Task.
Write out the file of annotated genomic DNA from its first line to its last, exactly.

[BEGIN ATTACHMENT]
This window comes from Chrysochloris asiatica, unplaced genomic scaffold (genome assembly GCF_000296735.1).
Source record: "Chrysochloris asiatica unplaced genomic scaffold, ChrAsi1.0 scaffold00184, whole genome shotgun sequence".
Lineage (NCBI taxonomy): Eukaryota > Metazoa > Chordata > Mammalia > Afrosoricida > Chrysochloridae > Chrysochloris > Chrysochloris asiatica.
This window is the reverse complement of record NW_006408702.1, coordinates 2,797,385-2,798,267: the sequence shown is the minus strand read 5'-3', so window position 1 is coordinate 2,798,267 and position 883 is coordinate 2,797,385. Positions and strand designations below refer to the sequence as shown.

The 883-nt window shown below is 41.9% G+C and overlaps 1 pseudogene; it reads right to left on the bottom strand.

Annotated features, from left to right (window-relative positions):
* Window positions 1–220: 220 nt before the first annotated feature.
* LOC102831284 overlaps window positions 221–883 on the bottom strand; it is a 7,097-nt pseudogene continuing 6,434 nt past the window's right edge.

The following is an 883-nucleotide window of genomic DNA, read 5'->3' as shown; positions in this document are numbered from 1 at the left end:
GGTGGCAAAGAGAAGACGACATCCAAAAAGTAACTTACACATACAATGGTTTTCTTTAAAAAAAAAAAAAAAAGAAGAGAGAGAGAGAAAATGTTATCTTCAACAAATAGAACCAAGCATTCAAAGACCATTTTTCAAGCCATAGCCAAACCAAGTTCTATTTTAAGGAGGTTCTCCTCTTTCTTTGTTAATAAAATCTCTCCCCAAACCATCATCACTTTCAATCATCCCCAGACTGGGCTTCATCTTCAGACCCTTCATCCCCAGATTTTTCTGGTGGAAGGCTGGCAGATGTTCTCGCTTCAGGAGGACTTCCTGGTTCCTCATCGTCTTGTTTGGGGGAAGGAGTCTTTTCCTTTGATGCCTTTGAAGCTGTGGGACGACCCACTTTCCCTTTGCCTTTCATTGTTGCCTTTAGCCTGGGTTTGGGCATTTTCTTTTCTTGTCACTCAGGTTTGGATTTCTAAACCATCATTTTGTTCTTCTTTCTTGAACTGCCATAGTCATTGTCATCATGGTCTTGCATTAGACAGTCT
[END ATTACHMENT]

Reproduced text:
This window comes from Chrysochloris asiatica, unplaced genomic scaffold (genome assembly GCF_000296735.1).
Source record: "Chrysochloris asiatica unplaced genomic scaffold, ChrAsi1.0 scaffold00184, whole genome shotgun sequence".
Lineage (NCBI taxonomy): Eukaryota > Metazoa > Chordata > Mammalia > Afrosoricida > Chrysochloridae > Chrysochloris > Chrysochloris asiatica.
This window is the reverse complement of record NW_006408702.1, coordinates 2,797,385-2,798,267: the sequence shown is the minus strand read 5'-3', so window position 1 is coordinate 2,798,267 and position 883 is coordinate 2,797,385. Positions and strand designations below refer to the sequence as shown.

The 883-nt window shown below is 41.9% G+C and overlaps 1 pseudogene; it reads right to left on the bottom strand.

Annotated features, from left to right (window-relative positions):
* Window positions 1–220: 220 nt before the first annotated feature.
* LOC102831284 overlaps window positions 221–883 on the bottom strand; it is a 7,097-nt pseudogene continuing 6,434 nt past the window's right edge.

The following is an 883-nucleotide window of genomic DNA, read 5'->3' as shown; positions in this document are numbered from 1 at the left end:
GGTGGCAAAGAGAAGACGACATCCAAAAAGTAACTTACACATACAATGGTTTTCTTTAAAAAAAAAAAAAAAAGAAGAGAGAGAGAGAAAATGTTATCTTCAACAAATAGAACCAAGCATTCAAAGACCATTTTTCAAGCCATAGCCAAACCAAGTTCTATTTTAAGGAGGTTCTCCTCTTTCTTTGTTAATAAAATCTCTCCCCAAACCATCATCACTTTCAATCATCCCCAGACTGGGCTTCATCTTCAGACCCTTCATCCCCAGATTTTTCTGGTGGAAGGCTGGCAGATGTTCTCGCTTCAGGAGGACTTCCTGGTTCCTCATCGTCTTGTTTGGGGGAAGGAGTCTTTTCCTTTGATGCCTTTGAAGCTGTGGGACGACCCACTTTCCCTTTGCCTTTCATTGTTGCCTTTAGCCTGGGTTTGGGCATTTTCTTTTCTTGTCACTCAGGTTTGGATTTCTAAACCATCATTTTGTTCTTCTTTCTTGAACTGCCATAGTCATTGTCATCATGGTCTTGCATTAGACAGTCT